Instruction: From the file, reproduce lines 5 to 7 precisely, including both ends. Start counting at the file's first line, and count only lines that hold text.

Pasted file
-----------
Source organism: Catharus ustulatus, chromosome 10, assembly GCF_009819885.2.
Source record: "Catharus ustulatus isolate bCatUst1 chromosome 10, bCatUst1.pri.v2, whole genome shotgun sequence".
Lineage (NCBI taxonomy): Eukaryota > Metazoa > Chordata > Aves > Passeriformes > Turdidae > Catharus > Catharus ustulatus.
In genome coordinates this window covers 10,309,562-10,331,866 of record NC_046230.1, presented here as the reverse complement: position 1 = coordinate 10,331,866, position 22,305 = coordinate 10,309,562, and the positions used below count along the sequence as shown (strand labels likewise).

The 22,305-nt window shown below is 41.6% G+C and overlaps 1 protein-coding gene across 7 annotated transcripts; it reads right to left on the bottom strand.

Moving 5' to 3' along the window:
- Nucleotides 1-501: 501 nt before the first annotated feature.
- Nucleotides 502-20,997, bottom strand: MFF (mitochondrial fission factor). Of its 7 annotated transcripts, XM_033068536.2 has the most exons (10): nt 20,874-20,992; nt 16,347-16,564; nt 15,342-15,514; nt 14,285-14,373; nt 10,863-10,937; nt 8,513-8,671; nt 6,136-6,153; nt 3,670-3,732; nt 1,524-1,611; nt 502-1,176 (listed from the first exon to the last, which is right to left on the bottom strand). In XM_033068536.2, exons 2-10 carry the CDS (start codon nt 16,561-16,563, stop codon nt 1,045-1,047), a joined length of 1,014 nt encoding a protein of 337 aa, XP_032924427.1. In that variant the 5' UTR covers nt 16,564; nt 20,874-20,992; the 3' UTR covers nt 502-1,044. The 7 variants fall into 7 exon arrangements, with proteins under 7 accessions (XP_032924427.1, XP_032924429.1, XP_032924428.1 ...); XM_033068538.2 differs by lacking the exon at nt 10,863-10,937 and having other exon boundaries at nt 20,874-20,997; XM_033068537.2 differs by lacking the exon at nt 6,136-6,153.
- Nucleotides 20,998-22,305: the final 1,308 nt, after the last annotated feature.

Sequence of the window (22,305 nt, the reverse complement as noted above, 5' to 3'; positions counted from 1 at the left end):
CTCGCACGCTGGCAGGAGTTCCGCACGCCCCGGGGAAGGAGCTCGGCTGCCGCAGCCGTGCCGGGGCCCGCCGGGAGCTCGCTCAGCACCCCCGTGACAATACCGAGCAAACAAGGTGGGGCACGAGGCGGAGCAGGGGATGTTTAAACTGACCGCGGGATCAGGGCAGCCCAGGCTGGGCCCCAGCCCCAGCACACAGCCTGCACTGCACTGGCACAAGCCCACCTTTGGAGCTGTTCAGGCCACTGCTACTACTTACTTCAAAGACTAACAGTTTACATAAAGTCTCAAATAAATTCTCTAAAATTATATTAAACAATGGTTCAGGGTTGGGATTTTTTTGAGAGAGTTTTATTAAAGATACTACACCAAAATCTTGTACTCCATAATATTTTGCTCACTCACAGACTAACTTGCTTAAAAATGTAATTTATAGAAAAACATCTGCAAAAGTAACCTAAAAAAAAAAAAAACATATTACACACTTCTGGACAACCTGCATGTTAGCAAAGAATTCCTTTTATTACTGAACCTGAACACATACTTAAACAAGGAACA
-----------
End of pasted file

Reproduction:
The 22,305-nt window shown below is 41.6% G+C and overlaps 1 protein-coding gene across 7 annotated transcripts; it reads right to left on the bottom strand.

Moving 5' to 3' along the window:
- Nucleotides 1-501: 501 nt before the first annotated feature.